Re-inventing the Wheel

August 17, 2010 - About a dozen years ago John Scott saw a Lexus sedan so overloaded that its tires cambered inward at the top. This gave him the idea for tires with built-in negative camber that would improve ride, lateral traction, fuel efficiency and tread life. In 1999 he received a patent 5,975,176 for “Tire having a constantly decreasing diameter."

Last spring auto writer Don Sherman tested a prototype of Scott's CamberTires. Sherman was impressed:

His prototype... demonstrated shorter stopping distances, higher cornering speeds and a markedly improved ride. The tires’ breakaway at the ragged edge of adhesion was more progressive and predictable than the Mitsubishi’s original-equipment Yokohama radials.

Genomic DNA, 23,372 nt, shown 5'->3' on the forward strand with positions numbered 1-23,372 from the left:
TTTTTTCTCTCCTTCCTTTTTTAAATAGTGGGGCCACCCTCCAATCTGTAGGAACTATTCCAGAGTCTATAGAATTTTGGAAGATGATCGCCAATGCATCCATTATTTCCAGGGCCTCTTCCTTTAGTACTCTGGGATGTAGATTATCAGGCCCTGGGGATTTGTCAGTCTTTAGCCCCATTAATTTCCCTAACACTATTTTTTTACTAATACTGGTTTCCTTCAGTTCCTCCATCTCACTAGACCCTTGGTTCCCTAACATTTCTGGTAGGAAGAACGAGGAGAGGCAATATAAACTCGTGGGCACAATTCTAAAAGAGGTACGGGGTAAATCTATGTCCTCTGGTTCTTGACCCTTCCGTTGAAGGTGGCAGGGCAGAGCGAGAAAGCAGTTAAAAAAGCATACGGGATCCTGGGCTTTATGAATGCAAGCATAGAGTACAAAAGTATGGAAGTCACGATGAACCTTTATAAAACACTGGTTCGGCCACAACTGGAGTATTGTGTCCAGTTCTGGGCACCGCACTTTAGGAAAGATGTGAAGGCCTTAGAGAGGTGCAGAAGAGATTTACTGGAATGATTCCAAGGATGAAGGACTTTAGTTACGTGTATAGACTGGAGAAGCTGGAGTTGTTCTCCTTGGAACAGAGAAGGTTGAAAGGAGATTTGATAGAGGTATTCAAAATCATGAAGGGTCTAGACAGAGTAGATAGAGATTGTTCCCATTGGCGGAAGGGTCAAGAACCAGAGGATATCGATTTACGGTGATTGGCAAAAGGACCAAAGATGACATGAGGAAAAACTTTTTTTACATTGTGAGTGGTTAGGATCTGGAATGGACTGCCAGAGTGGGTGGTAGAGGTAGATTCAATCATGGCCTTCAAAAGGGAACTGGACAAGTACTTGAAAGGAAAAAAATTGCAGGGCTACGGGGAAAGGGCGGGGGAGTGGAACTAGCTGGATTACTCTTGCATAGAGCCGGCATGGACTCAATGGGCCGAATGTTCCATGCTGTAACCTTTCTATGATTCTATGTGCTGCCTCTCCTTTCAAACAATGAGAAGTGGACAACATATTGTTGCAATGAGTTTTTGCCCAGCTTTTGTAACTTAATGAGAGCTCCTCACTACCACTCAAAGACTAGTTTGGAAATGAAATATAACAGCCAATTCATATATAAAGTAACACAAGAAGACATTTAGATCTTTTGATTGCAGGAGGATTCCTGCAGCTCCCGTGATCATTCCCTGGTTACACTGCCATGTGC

Scott now has a cooperative development agreement with M&H Racemaster, a racing tire distributor, to manufacture prototype tires and to conduct evaluation tests. This collaboration has passed Transportation Department durability tests and has met the requirements to earn a V speed rating (149 m.p.h.). Here's more from Don Sherman at

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